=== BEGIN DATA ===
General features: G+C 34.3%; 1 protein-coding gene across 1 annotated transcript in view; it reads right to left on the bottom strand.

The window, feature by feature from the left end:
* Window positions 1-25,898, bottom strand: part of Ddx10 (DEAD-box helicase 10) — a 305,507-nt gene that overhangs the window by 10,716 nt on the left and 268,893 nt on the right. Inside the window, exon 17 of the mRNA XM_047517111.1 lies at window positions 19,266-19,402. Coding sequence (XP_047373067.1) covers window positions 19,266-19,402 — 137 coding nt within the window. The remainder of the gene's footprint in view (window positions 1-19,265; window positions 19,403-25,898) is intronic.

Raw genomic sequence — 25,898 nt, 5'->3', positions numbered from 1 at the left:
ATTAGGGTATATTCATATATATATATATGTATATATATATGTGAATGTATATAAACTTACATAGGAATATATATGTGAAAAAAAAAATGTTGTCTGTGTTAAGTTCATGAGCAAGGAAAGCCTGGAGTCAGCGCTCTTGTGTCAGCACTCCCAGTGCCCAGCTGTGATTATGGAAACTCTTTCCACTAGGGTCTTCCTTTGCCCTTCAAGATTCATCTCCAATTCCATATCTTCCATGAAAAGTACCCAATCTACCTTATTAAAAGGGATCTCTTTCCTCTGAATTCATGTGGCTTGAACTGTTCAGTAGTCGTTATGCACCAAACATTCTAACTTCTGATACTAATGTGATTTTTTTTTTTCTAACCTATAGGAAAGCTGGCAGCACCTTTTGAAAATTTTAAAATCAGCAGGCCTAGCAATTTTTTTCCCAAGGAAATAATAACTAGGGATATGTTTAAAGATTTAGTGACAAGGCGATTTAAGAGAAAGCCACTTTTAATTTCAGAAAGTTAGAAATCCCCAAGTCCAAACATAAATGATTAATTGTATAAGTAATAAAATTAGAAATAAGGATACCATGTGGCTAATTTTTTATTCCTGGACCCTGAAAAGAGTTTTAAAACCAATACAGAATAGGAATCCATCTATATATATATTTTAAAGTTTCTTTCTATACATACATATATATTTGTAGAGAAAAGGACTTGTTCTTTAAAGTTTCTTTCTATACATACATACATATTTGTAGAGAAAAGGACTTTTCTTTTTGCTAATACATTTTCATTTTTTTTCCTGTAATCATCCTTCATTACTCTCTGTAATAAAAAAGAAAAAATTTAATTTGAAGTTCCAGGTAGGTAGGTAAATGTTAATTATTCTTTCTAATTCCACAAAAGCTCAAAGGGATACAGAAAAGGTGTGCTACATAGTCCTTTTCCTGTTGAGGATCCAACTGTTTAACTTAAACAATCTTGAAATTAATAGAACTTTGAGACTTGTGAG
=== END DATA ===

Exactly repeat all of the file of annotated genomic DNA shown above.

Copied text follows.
General features: G+C 34.3%; 1 protein-coding gene across 1 annotated transcript in view; it reads right to left on the bottom strand.

The window, feature by feature from the left end:
* Window positions 1-25,898, bottom strand: part of Ddx10 (DEAD-box helicase 10) — a 305,507-nt gene that overhangs the window by 10,716 nt on the left and 268,893 nt on the right. Inside the window, exon 17 of the mRNA XM_047517111.1 lies at window positions 19,266-19,402. Coding sequence (XP_047373067.1) covers window positions 19,266-19,402 — 137 coding nt within the window. The remainder of the gene's footprint in view (window positions 1-19,265; window positions 19,403-25,898) is intronic.

Raw genomic sequence — 25,898 nt, 5'->3', positions numbered from 1 at the left:
ATTAGGGTATATTCATATATATATATATGTATATATATATGTGAATGTATATAAACTTACATAGGAATATATATGTGAAAAAAAAAATGTTGTCTGTGTTAAGTTCATGAGCAAGGAAAGCCTGGAGTCAGCGCTCTTGTGTCAGCACTCCCAGTGCCCAGCTGTGATTATGGAAACTCTTTCCACTAGGGTCTTCCTTTGCCCTTCAAGATTCATCTCCAATTCCATATCTTCCATGAAAAGTACCCAATCTACCTTATTAAAAGGGATCTCTTTCCTCTGAATTCATGTGGCTTGAACTGTTCAGTAGTCGTTATGCACCAAACATTCTAACTTCTGATACTAATGTGATTTTTTTTTTTCTAACCTATAGGAAAGCTGGCAGCACCTTTTGAAAATTTTAAAATCAGCAGGCCTAGCAATTTTTTTCCCAAGGAAATAATAACTAGGGATATGTTTAAAGATTTAGTGACAAGGCGATTTAAGAGAAAGCCACTTTTAATTTCAGAAAGTTAGAAATCCCCAAGTCCAAACATAAATGATTAATTGTATAAGTAATAAAATTAGAAATAAGGATACCATGTGGCTAATTTTTTATTCCTGGACCCTGAAAAGAGTTTTAAAACCAATACAGAATAGGAATCCATCTATATATATATTTTAAAGTTTCTTTCTATACATACATATATATTTGTAGAGAAAAGGACTTGTTCTTTAAAGTTTCTTTCTATACATACATACATATTTGTAGAGAAAAGGACTTTTCTTTTTGCTAATACATTTTCATTTTTTTTCCTGTAATCATCCTTCATTACTCTCTGTAATAAAAAAGAAAAAATTTAATTTGAAGTTCCAGGTAGGTAGGTAAATGTTAATTATTCTTTCTAATTCCACAAAAGCTCAAAGGGATACAGAAAAGGTGTGCTACATAGTCCTTTTCCTGTTGAGGATCCAACTGTTTAACTTAAACAATCTTGAAATTAATAGAACTTTGAGACTTGTGAG